Sticky Situation, Mural Meltdown

The St. Cloud Times reports that a county commissioner in Minnesota is in hot water for referring to the local human rights commission as a "tar baby," a term some in town interpreted as racially insensitive.

During a discussion about the panel, Stearns County Commissioner Leigh Lenzmeier said of the human rights commission that the city of St. Cloud had "been wanting us to take over this tar baby for a while." Stearns said he used the term to describe a "sticky situation" and wasn't aware of its racial connotation.

But a former president of the local NAACP called the comments "bigoted and insulting," and St. Cloud's human rights director, Baba Odukale, demanded a formal apology.

"Your attempts to justify this reference by citing some Internet research doesn't change the stereotype you evoked. In my opinion, it would be more than appropriate for you to issue a formal apology for the negative stereotype presented by the reference," Odukale said.


The AP says Borders Group bookstores, including Waldenbooks, are refusing to sell a copy of a magazine because it contains an essay about the dreaded MoToons and some of the offending images.

The April-May issue of Free Inquiry magazine, published by the Council for Secular Humanism in Amherst, includes four of the cartoons, including the one depicting Muhammad wearing a bomb-shaped turban with a lit fuse.

"For us, the safety and security of our customers and employees is a top priority, and we believe that carrying this issue could challenge that priority," a Borders Group Inc. spokeswoman said.

Since All DC's Other Problems Have Been Solved

A city councilman in Washington D.C. has sponsored bills to replace the language in all city laws and publications with words more respectful of people with disabilities, according to the Washington Post.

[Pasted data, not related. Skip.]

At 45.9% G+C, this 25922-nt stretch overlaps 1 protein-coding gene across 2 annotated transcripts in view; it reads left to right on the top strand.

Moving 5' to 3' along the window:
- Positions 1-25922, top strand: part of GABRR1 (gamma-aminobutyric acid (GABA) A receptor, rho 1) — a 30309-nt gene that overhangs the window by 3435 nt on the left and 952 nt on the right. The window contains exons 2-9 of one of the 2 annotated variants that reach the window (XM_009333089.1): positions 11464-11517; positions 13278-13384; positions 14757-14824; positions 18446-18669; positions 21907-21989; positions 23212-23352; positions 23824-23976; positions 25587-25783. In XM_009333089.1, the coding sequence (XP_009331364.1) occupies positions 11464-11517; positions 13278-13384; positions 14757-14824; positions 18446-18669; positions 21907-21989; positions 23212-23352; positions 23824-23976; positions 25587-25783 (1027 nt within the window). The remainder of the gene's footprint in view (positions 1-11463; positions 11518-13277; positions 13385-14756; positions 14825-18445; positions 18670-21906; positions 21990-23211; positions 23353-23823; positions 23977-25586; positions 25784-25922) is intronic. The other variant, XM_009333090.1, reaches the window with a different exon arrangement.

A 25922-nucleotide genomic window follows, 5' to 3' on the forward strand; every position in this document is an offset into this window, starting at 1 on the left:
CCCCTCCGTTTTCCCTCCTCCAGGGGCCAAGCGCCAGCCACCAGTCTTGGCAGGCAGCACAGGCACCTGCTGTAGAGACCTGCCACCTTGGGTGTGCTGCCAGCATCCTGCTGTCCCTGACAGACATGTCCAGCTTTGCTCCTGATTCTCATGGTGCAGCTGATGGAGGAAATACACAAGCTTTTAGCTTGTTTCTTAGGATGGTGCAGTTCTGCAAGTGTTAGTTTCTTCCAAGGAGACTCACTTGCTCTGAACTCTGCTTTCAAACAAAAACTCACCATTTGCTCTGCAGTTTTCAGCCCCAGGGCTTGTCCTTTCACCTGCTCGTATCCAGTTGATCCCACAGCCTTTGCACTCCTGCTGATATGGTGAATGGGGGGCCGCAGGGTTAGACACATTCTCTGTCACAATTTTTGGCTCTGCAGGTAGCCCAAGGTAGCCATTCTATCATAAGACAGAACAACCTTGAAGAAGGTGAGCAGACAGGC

Councilman Vincent C. Gray wants to eliminate words like "crippled" and "feebleminded" from the D.C. Code, and to force city officials to refer to people first and their disabilities second in all written communication. He also wants a task force to review use of the term "mental retardation."

"Many of the terms currently used to refer to people with disabilities diminish the humanity and natural condition of having a disability and create an invisible barrier to inclusion as equal community members," Gray said.


A task force formed in Maine two years ago to look into ways to improve the performance of young boys in state schools was quickly co-opted by feminist ideologues and devolved into a treatise on gender equity, according to a report in Maine's Press-Herald.

The 40-member task force was formed two years ago out of concerns about boys' test scores lagging those of girls. The suggestion was made that boys might be shortchanged by PC educators.

But the task force was quickly taken over by ideologues who renamed it from the Task Force on Gender Achievement Differences to Task Force on Gender Equity in Education and began delving into topics like sexual harassment of girls.

"The die was cast the minute we started," said Richard Robles, a father of two boys who was asked to participate because he had expressed concern about male classroom achievement. "The real hard-core feminists on the board essentially got the ball."

The report, due to be released in the next few weeks, is being written by Mary Madden, a University of Maine education professor who specializes in research on adolescent girls.

He Needs Counseling All Right

A recently unveiled mural in a ballroom at the University of Tennessee is so racist and offensive that people are coming away from it ill and in need of counseling, according to the student paper there, The Beacon.

Marion Greenwood's 30-foot mural, recently unveiled after 30 years in mothballs, features a man in overalls and other images of African-American people that some say promotes racist ideology.

Speaking at a panel discussion convened by the university to address the topic of the mural, panelist P. Eric Abercrumbie, director of the Office of Ethnic Programs and Services and the African-American Culture and Research Center at the University of Cincinnati, said the imagery made him sick to his stomach.